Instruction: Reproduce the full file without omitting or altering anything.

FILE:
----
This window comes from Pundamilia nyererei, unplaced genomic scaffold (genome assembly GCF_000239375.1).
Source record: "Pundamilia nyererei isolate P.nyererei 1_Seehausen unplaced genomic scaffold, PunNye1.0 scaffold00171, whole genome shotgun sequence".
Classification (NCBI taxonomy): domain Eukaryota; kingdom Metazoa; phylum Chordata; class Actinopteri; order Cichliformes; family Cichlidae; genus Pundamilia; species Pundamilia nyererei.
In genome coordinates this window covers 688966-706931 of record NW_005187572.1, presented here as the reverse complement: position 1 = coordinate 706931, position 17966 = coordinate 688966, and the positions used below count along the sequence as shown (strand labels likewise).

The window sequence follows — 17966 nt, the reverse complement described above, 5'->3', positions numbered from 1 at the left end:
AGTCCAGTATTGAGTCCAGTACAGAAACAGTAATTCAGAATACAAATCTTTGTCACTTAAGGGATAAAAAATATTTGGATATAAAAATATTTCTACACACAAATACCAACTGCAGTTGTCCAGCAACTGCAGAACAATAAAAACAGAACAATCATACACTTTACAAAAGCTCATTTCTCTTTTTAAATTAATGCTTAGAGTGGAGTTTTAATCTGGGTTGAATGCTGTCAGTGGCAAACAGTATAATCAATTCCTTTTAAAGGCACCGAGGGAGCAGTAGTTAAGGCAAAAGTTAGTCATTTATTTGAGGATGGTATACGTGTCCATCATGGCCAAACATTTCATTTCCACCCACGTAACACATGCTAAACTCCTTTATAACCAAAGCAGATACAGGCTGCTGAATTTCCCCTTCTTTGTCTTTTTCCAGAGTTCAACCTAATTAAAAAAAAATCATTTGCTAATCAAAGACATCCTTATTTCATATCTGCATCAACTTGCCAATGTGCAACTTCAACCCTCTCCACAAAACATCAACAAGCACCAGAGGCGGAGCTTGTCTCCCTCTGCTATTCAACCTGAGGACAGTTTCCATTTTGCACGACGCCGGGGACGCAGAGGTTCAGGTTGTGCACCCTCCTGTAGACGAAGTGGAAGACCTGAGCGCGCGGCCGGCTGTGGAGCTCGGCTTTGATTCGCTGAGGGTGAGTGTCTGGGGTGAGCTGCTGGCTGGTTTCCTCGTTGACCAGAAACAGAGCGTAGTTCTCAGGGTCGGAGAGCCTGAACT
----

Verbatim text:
This window comes from Pundamilia nyererei, unplaced genomic scaffold (genome assembly GCF_000239375.1).
Source record: "Pundamilia nyererei isolate P.nyererei 1_Seehausen unplaced genomic scaffold, PunNye1.0 scaffold00171, whole genome shotgun sequence".
Classification (NCBI taxonomy): domain Eukaryota; kingdom Metazoa; phylum Chordata; class Actinopteri; order Cichliformes; family Cichlidae; genus Pundamilia; species Pundamilia nyererei.
In genome coordinates this window covers 688966-706931 of record NW_005187572.1, presented here as the reverse complement: position 1 = coordinate 706931, position 17966 = coordinate 688966, and the positions used below count along the sequence as shown (strand labels likewise).

The window sequence follows — 17966 nt, the reverse complement described above, 5'->3', positions numbered from 1 at the left end:
AGTCCAGTATTGAGTCCAGTACAGAAACAGTAATTCAGAATACAAATCTTTGTCACTTAAGGGATAAAAAATATTTGGATATAAAAATATTTCTACACACAAATACCAACTGCAGTTGTCCAGCAACTGCAGAACAATAAAAACAGAACAATCATACACTTTACAAAAGCTCATTTCTCTTTTTAAATTAATGCTTAGAGTGGAGTTTTAATCTGGGTTGAATGCTGTCAGTGGCAAACAGTATAATCAATTCCTTTTAAAGGCACCGAGGGAGCAGTAGTTAAGGCAAAAGTTAGTCATTTATTTGAGGATGGTATACGTGTCCATCATGGCCAAACATTTCATTTCCACCCACGTAACACATGCTAAACTCCTTTATAACCAAAGCAGATACAGGCTGCTGAATTTCCCCTTCTTTGTCTTTTTCCAGAGTTCAACCTAATTAAAAAAAAATCATTTGCTAATCAAAGACATCCTTATTTCATATCTGCATCAACTTGCCAATGTGCAACTTCAACCCTCTCCACAAAACATCAACAAGCACCAGAGGCGGAGCTTGTCTCCCTCTGCTATTCAACCTGAGGACAGTTTCCATTTTGCACGACGCCGGGGACGCAGAGGTTCAGGTTGTGCACCCTCCTGTAGACGAAGTGGAAGACCTGAGCGCGCGGCCGGCTGTGGAGCTCGGCTTTGATTCGCTGAGGGTGAGTGTCTGGGGTGAGCTGCTGGCTGGTTTCCTCGTTGACCAGAAACAGAGCGTAGTTCTCAGGGTCGGAGAGCCTGAACT